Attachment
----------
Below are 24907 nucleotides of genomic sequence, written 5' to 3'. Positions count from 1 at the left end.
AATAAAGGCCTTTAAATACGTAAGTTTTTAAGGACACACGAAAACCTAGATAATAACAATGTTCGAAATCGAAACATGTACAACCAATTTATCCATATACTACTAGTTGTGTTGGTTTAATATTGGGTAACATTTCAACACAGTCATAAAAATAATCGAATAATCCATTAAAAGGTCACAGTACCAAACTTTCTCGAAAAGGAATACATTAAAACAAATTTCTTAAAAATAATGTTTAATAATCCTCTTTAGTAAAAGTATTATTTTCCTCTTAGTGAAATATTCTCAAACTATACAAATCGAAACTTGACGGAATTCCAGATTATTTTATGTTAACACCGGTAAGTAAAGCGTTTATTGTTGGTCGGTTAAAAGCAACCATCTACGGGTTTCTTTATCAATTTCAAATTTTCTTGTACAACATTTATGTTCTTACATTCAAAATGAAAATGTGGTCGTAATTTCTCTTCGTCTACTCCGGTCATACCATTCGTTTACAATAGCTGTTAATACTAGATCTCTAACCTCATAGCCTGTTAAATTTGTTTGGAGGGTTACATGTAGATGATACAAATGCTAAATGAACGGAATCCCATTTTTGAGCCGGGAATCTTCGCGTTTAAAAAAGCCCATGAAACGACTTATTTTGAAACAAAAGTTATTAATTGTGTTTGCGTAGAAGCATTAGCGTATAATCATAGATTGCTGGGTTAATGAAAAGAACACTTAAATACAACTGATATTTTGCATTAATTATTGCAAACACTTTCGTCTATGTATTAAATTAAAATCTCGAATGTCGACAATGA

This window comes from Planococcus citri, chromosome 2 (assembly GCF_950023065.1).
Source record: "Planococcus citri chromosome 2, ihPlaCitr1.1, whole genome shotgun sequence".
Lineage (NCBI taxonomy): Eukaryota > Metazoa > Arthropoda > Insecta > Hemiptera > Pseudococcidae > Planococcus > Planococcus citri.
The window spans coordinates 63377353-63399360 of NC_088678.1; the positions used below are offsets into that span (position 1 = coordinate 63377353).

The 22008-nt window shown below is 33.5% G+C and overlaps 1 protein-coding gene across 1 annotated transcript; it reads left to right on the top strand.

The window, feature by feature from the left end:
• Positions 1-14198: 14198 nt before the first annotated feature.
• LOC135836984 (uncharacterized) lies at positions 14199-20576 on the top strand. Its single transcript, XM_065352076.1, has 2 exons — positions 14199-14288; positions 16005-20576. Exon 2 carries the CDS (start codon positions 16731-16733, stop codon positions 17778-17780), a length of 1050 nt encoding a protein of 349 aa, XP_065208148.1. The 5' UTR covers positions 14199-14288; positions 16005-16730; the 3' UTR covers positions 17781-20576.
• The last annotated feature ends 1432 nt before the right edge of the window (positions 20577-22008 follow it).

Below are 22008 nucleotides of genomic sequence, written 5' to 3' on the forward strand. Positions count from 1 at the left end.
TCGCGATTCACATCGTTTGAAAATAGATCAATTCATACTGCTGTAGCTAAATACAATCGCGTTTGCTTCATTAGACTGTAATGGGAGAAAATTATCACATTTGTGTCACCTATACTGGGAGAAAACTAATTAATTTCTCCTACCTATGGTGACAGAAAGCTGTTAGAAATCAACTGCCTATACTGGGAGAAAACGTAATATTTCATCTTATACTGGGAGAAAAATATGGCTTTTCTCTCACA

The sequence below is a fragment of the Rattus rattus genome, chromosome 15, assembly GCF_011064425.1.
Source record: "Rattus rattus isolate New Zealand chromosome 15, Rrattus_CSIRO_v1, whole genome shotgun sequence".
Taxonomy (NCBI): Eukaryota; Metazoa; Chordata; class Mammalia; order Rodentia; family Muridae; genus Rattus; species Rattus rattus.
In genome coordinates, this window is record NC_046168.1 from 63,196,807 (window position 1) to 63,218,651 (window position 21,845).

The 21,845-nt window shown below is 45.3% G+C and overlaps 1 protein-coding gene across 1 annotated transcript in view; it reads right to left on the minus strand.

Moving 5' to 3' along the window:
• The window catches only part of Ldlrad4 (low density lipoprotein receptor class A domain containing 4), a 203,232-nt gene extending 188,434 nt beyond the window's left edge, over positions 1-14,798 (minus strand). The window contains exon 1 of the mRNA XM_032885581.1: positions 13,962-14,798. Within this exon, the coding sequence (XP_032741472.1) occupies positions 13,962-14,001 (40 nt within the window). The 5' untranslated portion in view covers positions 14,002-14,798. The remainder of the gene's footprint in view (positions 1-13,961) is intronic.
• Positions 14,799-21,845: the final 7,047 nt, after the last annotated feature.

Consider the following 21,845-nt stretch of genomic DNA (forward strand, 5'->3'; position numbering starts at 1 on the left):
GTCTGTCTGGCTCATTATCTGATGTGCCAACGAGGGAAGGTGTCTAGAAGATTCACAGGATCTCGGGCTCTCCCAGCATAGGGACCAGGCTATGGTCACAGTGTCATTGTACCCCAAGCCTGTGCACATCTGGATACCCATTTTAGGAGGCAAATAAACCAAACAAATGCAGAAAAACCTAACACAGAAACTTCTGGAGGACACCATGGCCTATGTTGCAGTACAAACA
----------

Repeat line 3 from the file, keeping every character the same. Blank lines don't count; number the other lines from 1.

This window comes from Planococcus citri, chromosome 2 (assembly GCF_950023065.1).